The International Space Station

As we move forward to the Moon, the International Space Station should be transformed into a multi-faceted nexus for both government and private sector activities. Some of these activities will be in support of the Lunar effort, and some will not, but all will contribute to the development of a vibrant human presence in LEO.

In his speech the President said:

"Our first goal is to complete the International Space Station by 2010 & finish what we have started."

Let me make a few important points: --- Almost all the original goals laid out for the space station have already been abandoned. It needs to be redefined and the program totally reformed or this will not happen.

--- We are not in charge of the station. We have partners who are using it for their own purposes, and interestingly, many of those partners are moving quickly towards private sector dominance of their activities and areas on station - as should we.

--- As the agency is cutting back its level of participation, there will be other orbital facilities, including the first space hotel modules, if entrepreneurs such as the self-funded Bob Bigelow in Nevada are to be believed (and given his wealth, determination and the realistic basis of his plans as revealed so far I do believe him.) other firms are looking at modules that might attach at first to the ISS and then through a "budding" process become independent free flying facilities themselves. Remember, the Chinese will also be flying their own facility by that time. This all means that a community can be developed that will create an economics of scale, a mutual interdependence and back up capability in case of disasters and accidents. (See my 1995 Testimony to the House Space Subcommittee on the idea of "Alpha Town" the first community in orbit.)

I used to be in favor of what I called an International Space Station Authority. This would have been a mechanism to wrest control from NASA and hand it to a more commercial friendly entity that would be less likely to play favorites when it came to which companies would provide services, establish the rule of law, set safety standards etc.

As a great military strategist once said that the commander who cannot change his tactics based on changes on the field of battle is doomed to lose. Thus I have dropped the ISSA concept, since NASA is planning to divest its majority ownership one way or the other in the coming years.

The future I see for the facility would be one wherein NASA's role would become that of a tenant, who's main focus is the preparation and experimentation it needs to plan missions to Mars. I would like to see the US government set up a management structure for the US portion that would allocate NASA what it needs, and also open the rest of our ISS elements up to private sector use. This could mean anything from university operated labs and experiments to commercial research. Also, the new charter would allow and encourage the attachment of new modules, probably completely commercially owned and operated that could house experiments, and even accommodations for commercial guests such as future Dennis Titos (who I had the honor of signing up to fly into space a few years ago). Another commercial activity would be a construction shack and factory operated by commercial astronauts based on Dennis Wingo's on orbit assembly concepts. These space workers would be engaged in activities such as on-orbit construction of large space telescopes, antenna arrays, large space probes and even the ships to travel to Mars. One major idea would be to have the Hubble space telescope moved by an orbital tug to an orbit above the ISS, so that it could be lowered to the facility for astronaut EVAs to service it. The Hubble is far too valuable a resource to throw away, and NASA plans to do so are expensive, limited in vision and reveal a complete lack of understanding of the frontier ethic of keeping things low cost by re-using and re-cycling whenever possible.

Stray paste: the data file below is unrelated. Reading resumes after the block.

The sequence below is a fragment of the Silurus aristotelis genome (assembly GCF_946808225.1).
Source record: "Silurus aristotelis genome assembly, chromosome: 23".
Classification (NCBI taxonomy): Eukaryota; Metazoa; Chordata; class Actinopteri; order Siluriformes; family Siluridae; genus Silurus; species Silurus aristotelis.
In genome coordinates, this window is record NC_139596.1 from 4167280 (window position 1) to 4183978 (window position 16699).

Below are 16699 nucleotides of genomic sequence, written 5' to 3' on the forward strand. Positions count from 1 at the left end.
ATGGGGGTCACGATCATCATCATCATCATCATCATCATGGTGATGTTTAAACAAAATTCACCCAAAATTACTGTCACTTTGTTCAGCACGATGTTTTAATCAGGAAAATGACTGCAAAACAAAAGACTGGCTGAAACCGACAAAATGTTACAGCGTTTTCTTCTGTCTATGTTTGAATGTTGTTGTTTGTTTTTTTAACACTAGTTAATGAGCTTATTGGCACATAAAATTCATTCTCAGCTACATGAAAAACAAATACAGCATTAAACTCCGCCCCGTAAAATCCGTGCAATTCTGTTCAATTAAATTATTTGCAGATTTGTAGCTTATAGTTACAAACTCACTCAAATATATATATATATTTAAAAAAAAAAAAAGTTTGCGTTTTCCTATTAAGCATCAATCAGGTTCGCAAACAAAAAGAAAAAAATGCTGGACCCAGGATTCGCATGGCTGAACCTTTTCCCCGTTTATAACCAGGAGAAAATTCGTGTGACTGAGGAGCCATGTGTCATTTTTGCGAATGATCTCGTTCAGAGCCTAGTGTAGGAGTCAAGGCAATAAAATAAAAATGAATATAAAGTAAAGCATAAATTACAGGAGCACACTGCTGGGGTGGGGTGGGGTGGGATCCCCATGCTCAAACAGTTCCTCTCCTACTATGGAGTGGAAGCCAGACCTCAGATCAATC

Space Transportation

The President Said:

Our second goal...to develop and test a new spacecraft, the Crew Exploration Vehicle, by 2008, and to conduct the first manned mission no later than 2014..."

--- I can see the SEV becoming the new OSP/X-33/NASP/X-38/ etc. - a cash draining, show killing tech project. NO NO NO! if every element in the transportation part of the equation isn't low cost, robust and re-usable or designed to become so ASAP, then let's quit now and go home as this project is DOA.

--- By the time NASA speaks of pulling out of its major role on ISS, there will probably be other players in the Earth to LEO transportation arena, so the support of ISS will not be a limited sum game. There may well be a wide array of possible Earth to Leo transportation alternatives. The private sector firms that make up what I call the Alternative or Alt.Space transportation firms will be well on their way to becoming full fledged orbital access providers - if the government can provide the regulatory and investment incentives they so desperately need if they are incentivised to cross from largely being sub-orbital or small payload orbital companies into the orbital game by prizes and multiple source pay for delivery services.